Students remained at the forefront of the fight against stereotypes. Victor Oyenuga founded the African Friendship Society in the Colonial Students’ Club in 1945. The society had fifteen members. The other founder, the Ghanaian Ned Obassey, explained that the focus was “the need for portraying cultural Africa to England for the benefit of both. The duty should be taken up by the Africans.” 


Convinced that ignorance was at the root of prejudice, the African Friendship Society put together a list of talks on Africa and race-related issues in Britain. Several schools and youth groups, including the Sunderland International Friendship League, invited speakers from the Society. The leftist political sympathies of many of the members attracted suspicion and the students were wary of the Colonial Office monitoring their activities.


Oyenuga paused his anti-racist campaign when he married another Nigerian, Sabina Babafunke Onabajo, in 1950. At the time, she was training in nursing and midwifery at Princess Mary Maternity Hospital in Newcastle. The couple was popular and crowds filled every seat of St John the Baptist Church. The Newcastle Chroniclepublished an article on “Nigerian romance becomes city wedding.” The couple left Newcastle and returned to Nigeria in 1951.


The fight for racial and gender equality


Women played an important role in the anti-racist and pan-African activism of the era and connected it to the struggles of women across Britain’s colonial empire. Robert Wellesley Cole’s younger sister, Irene, was about thirty when she arrived in Newcastle to study medicine. She was the only African woman in the university and was one of three women in a class of sixty. She qualified in 1944 and became Sierra Leone’s first female doctor.


Gender and racial discrimination thwarted her ambition of becoming a surgeon like her brother: surgery on men was not allowed for women and her female superiors were often rude with her. She eventually opted for gynaecology as her specialisation, convinced that she would make a difference in women’s lives. 


Irene not only founded the Society for the Cultural Advancement of Africa with her brother, but also founded women-only groups like the West African Women’s Association. She did this while managing her brother’s practice in Denton when he visited Sierra Leone for a mission with the Colonial Office in 1945 and 1946. Irene also published pieces on the need to expand women’s educational opportunities and to secure self-government in West Africa. For her, achieving gender, racial, and political equality was part of the same struggle.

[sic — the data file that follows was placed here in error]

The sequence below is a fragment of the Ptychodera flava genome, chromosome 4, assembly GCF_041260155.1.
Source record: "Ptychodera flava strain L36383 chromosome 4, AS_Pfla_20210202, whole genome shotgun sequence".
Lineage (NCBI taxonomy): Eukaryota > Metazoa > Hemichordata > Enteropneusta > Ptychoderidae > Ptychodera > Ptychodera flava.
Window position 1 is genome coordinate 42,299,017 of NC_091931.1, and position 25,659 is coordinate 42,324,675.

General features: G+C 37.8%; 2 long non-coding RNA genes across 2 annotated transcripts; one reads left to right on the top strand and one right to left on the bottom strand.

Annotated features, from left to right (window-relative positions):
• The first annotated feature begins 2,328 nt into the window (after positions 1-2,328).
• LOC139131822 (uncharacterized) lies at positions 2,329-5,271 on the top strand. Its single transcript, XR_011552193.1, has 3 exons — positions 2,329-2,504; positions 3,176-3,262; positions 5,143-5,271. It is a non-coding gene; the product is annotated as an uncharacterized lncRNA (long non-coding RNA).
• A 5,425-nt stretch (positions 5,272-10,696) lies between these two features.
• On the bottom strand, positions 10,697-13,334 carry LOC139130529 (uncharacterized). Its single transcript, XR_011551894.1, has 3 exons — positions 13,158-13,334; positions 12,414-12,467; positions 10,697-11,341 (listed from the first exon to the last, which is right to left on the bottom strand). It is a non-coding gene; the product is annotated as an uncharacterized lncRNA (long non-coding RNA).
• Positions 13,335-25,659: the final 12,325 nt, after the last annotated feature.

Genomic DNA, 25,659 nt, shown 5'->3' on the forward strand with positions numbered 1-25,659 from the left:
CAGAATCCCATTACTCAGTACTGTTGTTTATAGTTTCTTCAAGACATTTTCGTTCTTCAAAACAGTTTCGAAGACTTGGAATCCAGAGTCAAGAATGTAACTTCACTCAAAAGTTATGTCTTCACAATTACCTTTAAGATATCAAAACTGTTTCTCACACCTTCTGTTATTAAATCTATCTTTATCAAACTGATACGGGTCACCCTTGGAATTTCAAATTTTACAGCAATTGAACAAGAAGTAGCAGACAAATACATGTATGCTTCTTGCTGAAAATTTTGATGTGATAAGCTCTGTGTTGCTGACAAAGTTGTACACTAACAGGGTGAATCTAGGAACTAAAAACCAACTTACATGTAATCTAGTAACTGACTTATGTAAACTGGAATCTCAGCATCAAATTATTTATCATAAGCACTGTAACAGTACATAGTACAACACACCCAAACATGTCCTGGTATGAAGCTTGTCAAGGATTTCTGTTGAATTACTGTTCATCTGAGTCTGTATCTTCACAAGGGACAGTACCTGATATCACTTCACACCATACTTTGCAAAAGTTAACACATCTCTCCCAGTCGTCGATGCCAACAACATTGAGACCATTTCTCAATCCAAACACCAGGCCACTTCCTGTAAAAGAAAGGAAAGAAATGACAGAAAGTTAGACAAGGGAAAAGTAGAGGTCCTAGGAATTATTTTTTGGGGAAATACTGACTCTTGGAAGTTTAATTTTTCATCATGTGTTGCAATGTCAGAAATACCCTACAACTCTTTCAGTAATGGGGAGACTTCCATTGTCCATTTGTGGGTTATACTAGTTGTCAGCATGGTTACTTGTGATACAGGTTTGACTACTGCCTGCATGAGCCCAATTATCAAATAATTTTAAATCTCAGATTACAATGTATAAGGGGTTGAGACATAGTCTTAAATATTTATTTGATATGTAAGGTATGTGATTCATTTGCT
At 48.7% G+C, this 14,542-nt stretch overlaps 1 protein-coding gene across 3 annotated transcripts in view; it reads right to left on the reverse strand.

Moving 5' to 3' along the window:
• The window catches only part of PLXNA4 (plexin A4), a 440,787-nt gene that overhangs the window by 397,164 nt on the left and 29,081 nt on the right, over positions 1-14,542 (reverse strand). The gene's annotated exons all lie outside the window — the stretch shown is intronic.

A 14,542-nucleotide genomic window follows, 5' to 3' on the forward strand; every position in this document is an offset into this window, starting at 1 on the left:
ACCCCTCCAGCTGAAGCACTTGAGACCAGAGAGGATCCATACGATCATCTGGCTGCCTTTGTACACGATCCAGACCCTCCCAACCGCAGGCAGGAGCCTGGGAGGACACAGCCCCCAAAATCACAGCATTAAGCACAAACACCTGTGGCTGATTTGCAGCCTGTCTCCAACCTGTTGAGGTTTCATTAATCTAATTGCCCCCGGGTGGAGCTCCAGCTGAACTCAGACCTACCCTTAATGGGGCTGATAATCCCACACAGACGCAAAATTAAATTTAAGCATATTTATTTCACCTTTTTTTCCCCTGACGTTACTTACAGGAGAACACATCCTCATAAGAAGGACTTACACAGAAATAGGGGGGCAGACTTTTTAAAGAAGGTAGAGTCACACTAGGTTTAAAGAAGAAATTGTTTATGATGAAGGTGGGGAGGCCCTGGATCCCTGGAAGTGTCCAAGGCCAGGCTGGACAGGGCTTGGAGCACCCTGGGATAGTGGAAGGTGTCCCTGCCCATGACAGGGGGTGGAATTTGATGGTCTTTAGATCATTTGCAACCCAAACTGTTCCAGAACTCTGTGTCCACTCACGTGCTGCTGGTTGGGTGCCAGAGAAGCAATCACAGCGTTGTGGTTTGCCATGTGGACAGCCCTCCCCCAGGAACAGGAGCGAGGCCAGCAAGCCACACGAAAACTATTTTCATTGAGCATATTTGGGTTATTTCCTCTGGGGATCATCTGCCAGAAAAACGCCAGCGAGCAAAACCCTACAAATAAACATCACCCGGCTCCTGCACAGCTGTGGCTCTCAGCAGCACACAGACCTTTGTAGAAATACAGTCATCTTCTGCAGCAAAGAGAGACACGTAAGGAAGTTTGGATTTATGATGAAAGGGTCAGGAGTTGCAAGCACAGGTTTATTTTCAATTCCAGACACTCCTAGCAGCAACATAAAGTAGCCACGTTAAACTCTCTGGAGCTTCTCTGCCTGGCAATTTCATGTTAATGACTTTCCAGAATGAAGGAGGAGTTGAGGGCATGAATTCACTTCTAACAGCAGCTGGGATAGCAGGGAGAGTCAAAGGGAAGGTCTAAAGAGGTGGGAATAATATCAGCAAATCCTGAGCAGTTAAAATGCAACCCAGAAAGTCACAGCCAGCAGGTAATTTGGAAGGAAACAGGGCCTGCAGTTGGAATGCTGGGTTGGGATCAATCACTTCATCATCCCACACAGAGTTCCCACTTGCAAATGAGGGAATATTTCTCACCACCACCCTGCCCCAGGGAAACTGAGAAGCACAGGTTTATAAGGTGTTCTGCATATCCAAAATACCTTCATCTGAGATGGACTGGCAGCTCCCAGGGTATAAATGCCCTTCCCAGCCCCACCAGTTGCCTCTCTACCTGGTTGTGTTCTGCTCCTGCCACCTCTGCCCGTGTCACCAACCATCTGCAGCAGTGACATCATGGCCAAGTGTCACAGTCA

While in Newcastle, Irene was close to other female students. Two other siblings, Albert and Folake Odulate, were part of the same student activist circles. Albert was studying medicine while Folake studied English, Latin, mathematics, education, and eventually law. Both returned to Nigeria but Albert was killed in in a road accident. Folake married a doctor she had met in Newcastle, Dr Toriola Solanke, and established the first law firm by a Nigerian woman in 1966. Learn more.


Irene’s wedding with the Nigerian lawyer Samuel Ighodaro drew large crowds in Newcastle in 1947. A few years later, the couple moved to Benin City, Nigeria, where Irene continued her career as a physician and a social reformer. Learn more.  Her brother Robert followed in her footsteps. The opposition of doctors and administrators prevented him from obtaining a residency appointment in Newcastle. He would later recall that, “I felt I was blocked because they were jealous, because I was beating them and they hated the idea of a black chap doing that.” In 1950, he relocated to Nottingham with his second wife, Amy Hotobah-During, a nurse from Sierra Leone who had trained in Sunderland.


The government of a newly independent Nigeria invited him as a senior surgical specialist and the couple moved there in 1962. The same year, the British government passed the restrictive Commonwealth Immigration Act. Learn more. Although Robert had lived in Britain for thirty-three years, he was denied a British passport when he returned in 1974 after retiring from medical practice. He eventually obtained British nationality and settled in a London suburb where he wrote his life story and an history of Krio people.

Leazes Terrace
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West African Society
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Innocent in Britain
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Hatton exhibit
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Wedding pic of the Oyenugas
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Folake Odulate Solanke